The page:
When Avinor opened a brand new airport in Bergen, they asked EGGS to assist them in ensuring a good passenger experience. Through visualisation, culture-building activities, and training material, we helped staff locate themselves and their role in the user journey, both literally and figuratively.
It’s not every day that a new airport opens. Airports are complex structures, with an intense flow of people and particular processes and regulations, all happening in a significant geographic area. This complexity calls for well-planned services and staff working in close collaboration and with a good understanding of each other’s roles.
We were looking for a competent partner to work on communication and culture-building. EGGS were creative, proactive, and engaged, with excellent design execution.Asbjørn Tolo, Project Manager, Operations T3, Bergen Airport
Visualising the space and its functionality
Avinor organises the Bergen Airport’s (as well as Oslo’s) operations in five main activities: Departures, Arrivals, Transfer, Baggage, and Turn-around (when the aircraft is prepared in between flights with refuelling, cleaning and so on.) We looked closely at each activity, identifying what was different from before and what should stay the same in the new airport. All new information, including new technology, new functionalities, and new physical spaces, needed to be communicated clearly, effectively, and comprehensively to the staff. To do this, we presented it visually, mostly in the form of maps, to locate services and functionalities.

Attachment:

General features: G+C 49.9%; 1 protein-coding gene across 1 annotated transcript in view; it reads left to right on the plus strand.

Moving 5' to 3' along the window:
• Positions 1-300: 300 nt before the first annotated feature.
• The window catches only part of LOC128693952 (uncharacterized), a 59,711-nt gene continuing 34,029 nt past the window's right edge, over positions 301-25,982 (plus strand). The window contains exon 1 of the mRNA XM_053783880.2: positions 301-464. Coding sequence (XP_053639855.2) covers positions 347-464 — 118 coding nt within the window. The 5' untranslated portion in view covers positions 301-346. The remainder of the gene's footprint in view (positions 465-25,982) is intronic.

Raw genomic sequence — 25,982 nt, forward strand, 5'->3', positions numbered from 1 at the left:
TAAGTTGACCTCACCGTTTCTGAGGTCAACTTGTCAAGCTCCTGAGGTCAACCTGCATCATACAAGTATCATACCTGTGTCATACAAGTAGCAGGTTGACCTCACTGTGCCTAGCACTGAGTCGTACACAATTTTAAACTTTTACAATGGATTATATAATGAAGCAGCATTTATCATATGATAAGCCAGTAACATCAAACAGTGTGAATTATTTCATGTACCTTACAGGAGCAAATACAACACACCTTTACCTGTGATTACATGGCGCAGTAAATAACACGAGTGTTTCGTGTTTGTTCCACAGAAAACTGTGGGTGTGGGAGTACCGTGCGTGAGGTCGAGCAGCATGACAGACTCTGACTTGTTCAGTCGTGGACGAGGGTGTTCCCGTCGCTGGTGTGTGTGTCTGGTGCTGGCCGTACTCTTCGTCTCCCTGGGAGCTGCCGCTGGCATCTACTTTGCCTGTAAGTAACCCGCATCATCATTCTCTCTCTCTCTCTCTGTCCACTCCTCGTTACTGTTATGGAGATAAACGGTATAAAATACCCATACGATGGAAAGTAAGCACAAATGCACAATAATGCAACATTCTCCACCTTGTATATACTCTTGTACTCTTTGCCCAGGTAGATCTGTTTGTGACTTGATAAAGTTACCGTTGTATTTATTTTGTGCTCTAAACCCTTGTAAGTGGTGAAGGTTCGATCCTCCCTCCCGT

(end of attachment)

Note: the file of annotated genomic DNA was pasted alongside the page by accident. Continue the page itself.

EGGS showed a deep understanding of the operations at the airport. They visualised and developed the training material in an excellent, illustrative, and pedagogic manner.Asbjørn Tolo, Project Manager, Operations T3, Bergen Airport
The airport as an ecosystem
To make sure staff received the proper training, Avinor held a series of course events, as well as an event for culture building. Apart from directing the event and designing the scenography, EGGS designed and produced all training material, including presentations, graphic material, and films. We also provided guidance and coaching for the presenters at the course and the event, to sharpen their presentation skills.
People give life to the architecture
One of the main focuses of preparing the organisation to operate the new airport was to make sure people were always put front and centre. People are what give life to a building, its architecture, and its services. Not the other way around. This means that people and their needs – both employees and customers – always have to be considered and lead the way when designing and operating the services
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The service designer with a passion for sustainable business